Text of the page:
From hurricanes to tsunamis, the world has been hit with a plethora of fatal disasters over the past seven-and-a-half years. And while communities often come together in extreme times of need, large corporations also reach out to use their global influence for good and lend a helping hand.
Of the giving companies out there, Timberland most recently gave their time to help the kids of Haiti plant 2.2 million trees in an effort to rebuild the country from its 7.0-magnitude earthquake in 2010. The famed lifestyle brand is working in conjunction with the Smallholder Farmers Alliance—a small, non-governmental organization in Haiti that helps restore “tree cover”—to teach farmers “how to improve crop yields, develop eight community tree nurseries and support agricultural training centers in the region,” reports NBC’s the grio.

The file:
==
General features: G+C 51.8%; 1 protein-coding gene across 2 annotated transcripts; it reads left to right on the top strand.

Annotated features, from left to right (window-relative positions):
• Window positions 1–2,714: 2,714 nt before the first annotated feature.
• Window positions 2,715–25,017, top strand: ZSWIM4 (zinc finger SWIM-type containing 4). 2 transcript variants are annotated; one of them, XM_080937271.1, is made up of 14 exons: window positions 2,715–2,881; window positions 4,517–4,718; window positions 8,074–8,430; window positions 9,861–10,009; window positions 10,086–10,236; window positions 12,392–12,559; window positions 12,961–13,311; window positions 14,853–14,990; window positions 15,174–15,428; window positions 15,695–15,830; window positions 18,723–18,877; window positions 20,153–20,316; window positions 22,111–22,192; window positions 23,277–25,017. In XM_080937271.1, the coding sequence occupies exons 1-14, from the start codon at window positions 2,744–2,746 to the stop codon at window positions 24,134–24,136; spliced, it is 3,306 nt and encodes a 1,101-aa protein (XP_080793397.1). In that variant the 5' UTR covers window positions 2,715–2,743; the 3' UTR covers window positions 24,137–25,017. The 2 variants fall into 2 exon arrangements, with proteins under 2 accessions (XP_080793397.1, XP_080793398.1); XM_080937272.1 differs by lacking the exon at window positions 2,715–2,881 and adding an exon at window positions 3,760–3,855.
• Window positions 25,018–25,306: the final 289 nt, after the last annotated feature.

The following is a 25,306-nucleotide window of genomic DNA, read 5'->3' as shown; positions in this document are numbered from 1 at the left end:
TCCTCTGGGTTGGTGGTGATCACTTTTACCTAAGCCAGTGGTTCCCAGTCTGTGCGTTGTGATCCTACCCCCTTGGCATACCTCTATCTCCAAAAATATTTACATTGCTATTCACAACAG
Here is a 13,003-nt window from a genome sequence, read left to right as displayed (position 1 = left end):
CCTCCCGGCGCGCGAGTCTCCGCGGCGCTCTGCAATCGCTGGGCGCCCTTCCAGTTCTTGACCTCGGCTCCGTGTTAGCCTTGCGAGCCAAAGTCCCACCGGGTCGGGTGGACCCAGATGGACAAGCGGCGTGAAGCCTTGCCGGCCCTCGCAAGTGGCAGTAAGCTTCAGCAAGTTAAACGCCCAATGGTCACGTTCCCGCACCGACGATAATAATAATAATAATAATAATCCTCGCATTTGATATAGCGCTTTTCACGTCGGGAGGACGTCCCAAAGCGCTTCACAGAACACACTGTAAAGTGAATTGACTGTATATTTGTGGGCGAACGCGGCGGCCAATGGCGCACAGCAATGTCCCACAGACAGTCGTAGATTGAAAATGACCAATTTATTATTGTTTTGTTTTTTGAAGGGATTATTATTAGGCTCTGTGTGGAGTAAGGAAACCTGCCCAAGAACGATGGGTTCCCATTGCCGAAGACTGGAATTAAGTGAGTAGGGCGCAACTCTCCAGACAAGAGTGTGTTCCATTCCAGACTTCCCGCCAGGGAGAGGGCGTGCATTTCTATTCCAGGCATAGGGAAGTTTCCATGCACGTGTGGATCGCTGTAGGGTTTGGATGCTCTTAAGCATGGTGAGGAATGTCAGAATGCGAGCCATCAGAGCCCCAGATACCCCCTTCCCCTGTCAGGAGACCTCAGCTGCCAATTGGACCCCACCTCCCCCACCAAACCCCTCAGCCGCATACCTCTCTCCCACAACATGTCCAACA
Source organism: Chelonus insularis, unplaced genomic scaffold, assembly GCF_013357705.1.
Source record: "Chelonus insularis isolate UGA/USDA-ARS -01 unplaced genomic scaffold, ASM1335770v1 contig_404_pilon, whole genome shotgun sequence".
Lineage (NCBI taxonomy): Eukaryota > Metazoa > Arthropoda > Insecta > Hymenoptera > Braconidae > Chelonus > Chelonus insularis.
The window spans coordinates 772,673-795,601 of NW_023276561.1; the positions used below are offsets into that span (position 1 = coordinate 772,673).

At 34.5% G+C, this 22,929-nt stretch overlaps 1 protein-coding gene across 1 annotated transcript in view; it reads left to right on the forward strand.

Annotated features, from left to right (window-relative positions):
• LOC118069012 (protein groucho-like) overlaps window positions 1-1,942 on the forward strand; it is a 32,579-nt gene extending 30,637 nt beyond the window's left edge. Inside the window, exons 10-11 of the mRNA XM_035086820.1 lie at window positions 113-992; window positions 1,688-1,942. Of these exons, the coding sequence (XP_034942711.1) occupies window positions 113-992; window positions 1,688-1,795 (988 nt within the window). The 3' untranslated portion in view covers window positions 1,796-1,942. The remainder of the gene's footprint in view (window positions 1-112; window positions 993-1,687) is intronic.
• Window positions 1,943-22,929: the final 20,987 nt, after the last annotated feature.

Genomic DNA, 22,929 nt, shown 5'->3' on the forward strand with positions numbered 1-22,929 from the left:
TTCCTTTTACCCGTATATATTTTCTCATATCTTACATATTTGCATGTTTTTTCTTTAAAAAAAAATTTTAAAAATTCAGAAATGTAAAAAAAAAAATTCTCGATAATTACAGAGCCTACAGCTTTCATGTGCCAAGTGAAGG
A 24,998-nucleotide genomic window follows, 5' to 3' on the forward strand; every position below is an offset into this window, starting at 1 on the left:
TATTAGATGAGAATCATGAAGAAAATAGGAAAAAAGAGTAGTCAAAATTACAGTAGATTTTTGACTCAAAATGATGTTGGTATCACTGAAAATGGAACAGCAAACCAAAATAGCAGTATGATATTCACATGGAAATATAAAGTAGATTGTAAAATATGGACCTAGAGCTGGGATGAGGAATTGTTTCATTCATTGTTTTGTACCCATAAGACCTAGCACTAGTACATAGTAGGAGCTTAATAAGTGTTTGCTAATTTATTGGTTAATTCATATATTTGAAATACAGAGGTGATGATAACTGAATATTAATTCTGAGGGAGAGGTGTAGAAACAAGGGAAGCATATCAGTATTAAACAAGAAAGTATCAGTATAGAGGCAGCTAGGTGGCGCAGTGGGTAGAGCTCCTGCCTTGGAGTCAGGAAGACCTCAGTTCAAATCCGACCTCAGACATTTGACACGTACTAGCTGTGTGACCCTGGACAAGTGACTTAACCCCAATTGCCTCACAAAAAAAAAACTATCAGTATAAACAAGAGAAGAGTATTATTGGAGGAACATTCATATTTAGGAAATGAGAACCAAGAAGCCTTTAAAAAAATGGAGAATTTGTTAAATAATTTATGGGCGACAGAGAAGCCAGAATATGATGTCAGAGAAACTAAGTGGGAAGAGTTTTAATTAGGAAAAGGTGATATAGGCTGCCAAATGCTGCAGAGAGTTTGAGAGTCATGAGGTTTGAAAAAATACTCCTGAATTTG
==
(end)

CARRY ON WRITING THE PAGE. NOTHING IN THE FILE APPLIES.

As Haiti’s restoration continues, the organizations confirm an “additional 1 million trees will be planted this year as well as in 2014 and 2015.” Timberland and the Small Farmers Alliance have committed to planting five million trees in five years, and both organizations are already seeing the fruits of their work.
“When this program began, our vision was to create a model that could be self-financing within a reasonable amount of time and would generate positive social, environmental and economic impact,” says Margaret Morey-Reuner, Timberland’s senior manager of values marketing. “The great results so far are a testament to the camaraderie, hard work and independence of these farmers as well as to this private sector, NGO and community stakeholder collaboration.”